Almost every year, a new “wonder grass” is vigorously marketed to beef cattle producers. Most often, these highly touted forages will do what they are advertised to do, but do you really need them?
To help answer this question, the first piece of information you need is what precipitation zone you are in. It is highly unlikely you need to do a lot of research into how much the latest hybrid bermudagrass will make for you if you are a dry-land producer in southeast New Mexico.
Contact someone in your area, such as the county Extension agent or NRCS range conservationist, to advise you on what forages are adapted to your precipitation zone. They also will narrow down whether you should consider both cool-season and warm-season forages. If your warm season is too short, you might be limited to cool-season forages for best results.
Another factor that might help you decide if the wonder grass is worth trying is the type of cattle enterprise you are managing. If you are in the southern Great Plains, manage a cow-calf program and market your calves at weaning in the fall, you might want to reconsider costly cool-season annuals. While these forages can make great production, they also cost more to establish.
If you are just wintering dry cows, you can probably do it cheaper on dormant warm-season grasses. However, if you are going to background your calves as stockers on grass, then the cost of establishing these forages often can be offset by the value in gain or positioning yourself at a better marketing time.
Another consideration is whether you are committed to managing the grass at the level required to achieve the higher yield or better average daily gain. I have seen several instances where a producer planted a wonder grass and was very happy with the stand it made. However, when he looked back at the production he made that year, whether it was tons of hay or number of cattle he was able to carry, he was disappointed with the results.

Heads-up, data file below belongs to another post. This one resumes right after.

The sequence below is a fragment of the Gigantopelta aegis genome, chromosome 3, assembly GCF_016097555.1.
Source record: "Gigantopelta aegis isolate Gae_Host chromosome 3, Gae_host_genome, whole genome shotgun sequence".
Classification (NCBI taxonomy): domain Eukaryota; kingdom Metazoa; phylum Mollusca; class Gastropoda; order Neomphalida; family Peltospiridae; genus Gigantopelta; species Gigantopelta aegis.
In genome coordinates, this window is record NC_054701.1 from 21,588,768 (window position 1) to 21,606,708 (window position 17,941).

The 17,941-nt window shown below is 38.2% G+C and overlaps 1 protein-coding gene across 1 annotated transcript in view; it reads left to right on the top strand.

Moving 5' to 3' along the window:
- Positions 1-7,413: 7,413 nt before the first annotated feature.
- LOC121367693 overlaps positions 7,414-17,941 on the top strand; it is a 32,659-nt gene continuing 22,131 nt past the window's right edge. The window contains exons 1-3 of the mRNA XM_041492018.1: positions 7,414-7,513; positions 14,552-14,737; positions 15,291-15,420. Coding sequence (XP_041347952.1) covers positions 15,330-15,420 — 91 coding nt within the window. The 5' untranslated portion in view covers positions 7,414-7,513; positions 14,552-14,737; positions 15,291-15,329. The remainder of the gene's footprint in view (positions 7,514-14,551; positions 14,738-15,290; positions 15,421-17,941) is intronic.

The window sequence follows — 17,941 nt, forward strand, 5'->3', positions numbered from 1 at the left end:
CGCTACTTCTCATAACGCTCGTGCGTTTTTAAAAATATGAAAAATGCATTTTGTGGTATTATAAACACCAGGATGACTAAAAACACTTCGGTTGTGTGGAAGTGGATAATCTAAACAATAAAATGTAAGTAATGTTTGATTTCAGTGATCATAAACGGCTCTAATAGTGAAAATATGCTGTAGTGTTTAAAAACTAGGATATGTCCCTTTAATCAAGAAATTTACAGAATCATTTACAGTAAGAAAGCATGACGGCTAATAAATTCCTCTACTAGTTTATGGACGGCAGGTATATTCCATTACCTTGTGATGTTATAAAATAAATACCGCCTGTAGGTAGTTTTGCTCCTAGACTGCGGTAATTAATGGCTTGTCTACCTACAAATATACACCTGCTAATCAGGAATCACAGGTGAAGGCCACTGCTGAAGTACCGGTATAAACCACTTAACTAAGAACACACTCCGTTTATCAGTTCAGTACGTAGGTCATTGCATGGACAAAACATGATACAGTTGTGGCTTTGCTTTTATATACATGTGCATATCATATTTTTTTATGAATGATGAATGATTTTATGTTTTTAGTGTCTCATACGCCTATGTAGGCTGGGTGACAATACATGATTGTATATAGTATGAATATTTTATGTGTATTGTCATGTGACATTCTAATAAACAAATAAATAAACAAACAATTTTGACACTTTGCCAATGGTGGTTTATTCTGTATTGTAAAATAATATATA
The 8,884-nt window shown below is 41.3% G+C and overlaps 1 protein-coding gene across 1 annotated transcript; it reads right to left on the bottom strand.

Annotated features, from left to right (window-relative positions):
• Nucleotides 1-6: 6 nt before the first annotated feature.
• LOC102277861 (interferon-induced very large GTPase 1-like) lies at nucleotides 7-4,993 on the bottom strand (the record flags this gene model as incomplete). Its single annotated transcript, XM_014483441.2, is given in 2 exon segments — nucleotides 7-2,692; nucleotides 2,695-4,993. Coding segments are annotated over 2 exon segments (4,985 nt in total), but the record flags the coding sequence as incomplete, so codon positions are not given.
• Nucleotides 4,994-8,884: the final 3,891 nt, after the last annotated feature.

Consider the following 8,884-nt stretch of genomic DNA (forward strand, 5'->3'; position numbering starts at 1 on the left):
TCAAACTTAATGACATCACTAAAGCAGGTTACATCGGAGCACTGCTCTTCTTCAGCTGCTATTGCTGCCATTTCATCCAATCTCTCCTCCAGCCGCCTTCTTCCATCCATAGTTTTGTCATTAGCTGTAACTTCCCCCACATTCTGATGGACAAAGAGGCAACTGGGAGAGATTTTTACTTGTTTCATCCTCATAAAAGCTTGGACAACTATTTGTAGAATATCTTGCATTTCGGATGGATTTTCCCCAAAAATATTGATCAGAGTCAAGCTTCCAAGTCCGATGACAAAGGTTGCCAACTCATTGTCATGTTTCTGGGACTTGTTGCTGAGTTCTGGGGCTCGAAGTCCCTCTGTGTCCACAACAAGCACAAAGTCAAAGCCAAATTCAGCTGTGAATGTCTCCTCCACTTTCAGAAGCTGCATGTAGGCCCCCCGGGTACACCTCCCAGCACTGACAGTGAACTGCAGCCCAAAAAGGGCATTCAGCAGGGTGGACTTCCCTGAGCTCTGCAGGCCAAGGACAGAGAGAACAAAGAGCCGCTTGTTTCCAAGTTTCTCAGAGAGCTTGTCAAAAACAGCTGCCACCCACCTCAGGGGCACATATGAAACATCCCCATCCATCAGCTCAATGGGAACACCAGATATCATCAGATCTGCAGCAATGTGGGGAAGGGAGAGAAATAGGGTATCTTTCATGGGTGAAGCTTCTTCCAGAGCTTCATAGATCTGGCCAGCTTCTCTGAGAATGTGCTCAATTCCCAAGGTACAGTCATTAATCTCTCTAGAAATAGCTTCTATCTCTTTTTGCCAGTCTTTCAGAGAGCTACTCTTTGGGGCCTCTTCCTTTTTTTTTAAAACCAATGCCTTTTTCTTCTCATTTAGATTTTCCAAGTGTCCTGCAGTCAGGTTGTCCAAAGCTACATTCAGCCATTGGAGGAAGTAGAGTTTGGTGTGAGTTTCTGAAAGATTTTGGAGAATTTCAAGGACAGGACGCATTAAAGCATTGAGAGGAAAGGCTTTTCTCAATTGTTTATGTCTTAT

The reason was, he did not commit to fertilizing at more than the marginal level, or he did not harvest the hay at the right physiological stage, or he didn’t rotate cattle adequately to maintain the forage in a vegetative stage that would provide the reported average daily gains.
Remember, even though they are wonder grasses, they need a little help to make them perform. Look into the management applied to achieve the reported results, and then ascertain whether you are willing to follow the protocol or not. If you are not, then there are “less-than-wonder grasses” and are capable of producing less-than-astounding yields under marginal management.
Another question to ask is: Are you interested in improving wildlife habitat while producing beef cattle? If your answer is yes, you might want to reconsider planting bermudagrass, bahiagrass and dallisgrass. Or, at least determine where these forages might fit in your program while sacrificing some opportunity for habitat improvement.
Matt Mattox is a forage specialist at the Noble Foundation in Ardmore, Okla. For more information, go to www.noble.org or call (580) 224-6500.